Scenarios like the one in Rivers are a welcome development for me because I believe that electoral uncertainty should be one of the cornerstones of any democracy. There’s no point to democracy if one side is always guaranteed a win, regardless of its levels of performance, or of the quality of the credentials of its candidates. And for too long, sadly, that is how Nigerian politics has been. The PDP has taken for granted its ability to win the Presidency, as the APC has its ability to win Lagos State.
Regular upsets would be more than welcome. While I continue to stick to my arguments that the APC and PDP are in the strict sense not (yet) real political parties, and are to a large extent easily interchangeable on account of an absence of true ideological foundations, it is still important to realise that they – whatever you might want to call them – are the building blocks of our democracy. If one of them was to vanish, we would be stuck with a one-party state, and no democracy. Give me two imperfect parties over a perfect monopolising one any day.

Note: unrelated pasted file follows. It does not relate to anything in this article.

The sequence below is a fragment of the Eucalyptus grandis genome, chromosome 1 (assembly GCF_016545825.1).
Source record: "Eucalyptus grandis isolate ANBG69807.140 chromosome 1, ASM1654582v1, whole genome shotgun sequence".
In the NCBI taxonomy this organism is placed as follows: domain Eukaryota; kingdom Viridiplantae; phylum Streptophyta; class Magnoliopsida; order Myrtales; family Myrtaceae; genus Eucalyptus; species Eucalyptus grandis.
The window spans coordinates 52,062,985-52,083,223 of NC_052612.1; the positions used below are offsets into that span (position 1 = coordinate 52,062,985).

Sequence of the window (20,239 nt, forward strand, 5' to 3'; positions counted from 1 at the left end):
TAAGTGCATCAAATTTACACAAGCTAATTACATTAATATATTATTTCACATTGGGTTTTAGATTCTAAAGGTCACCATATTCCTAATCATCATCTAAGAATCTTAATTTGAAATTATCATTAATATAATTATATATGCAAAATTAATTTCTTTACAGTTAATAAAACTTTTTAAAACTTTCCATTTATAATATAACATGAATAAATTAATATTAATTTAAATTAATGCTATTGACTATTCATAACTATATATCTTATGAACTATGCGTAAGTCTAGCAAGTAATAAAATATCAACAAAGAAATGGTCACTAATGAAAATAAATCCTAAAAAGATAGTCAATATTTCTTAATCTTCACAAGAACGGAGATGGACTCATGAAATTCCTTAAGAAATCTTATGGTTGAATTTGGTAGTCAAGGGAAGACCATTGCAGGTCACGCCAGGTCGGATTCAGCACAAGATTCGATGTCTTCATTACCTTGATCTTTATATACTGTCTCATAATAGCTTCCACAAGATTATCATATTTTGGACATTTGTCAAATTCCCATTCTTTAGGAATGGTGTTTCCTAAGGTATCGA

The fear of the loss of power is the beginning of political sensibleness, I believe. If a party realises that it can always be dumped by voters then it is more likely to seek to put its best foot forward. And in those conditions, a war for talent between our political camps – like the ones we see in the European football leagues – is likelier. That, as far as I see it, can only be a good thing for our burgeoning democracy. Going along with that argument, I think the most exciting electoral scenario of 2015 would be the APC losing Lagos, and the PDP losing Aso Rock.
Wishful thinking – or solid possibility?
Article written by Tolu Ogunlesi and published with permission from the writer, On twitter @toluogunlesi and Culled from PUNCH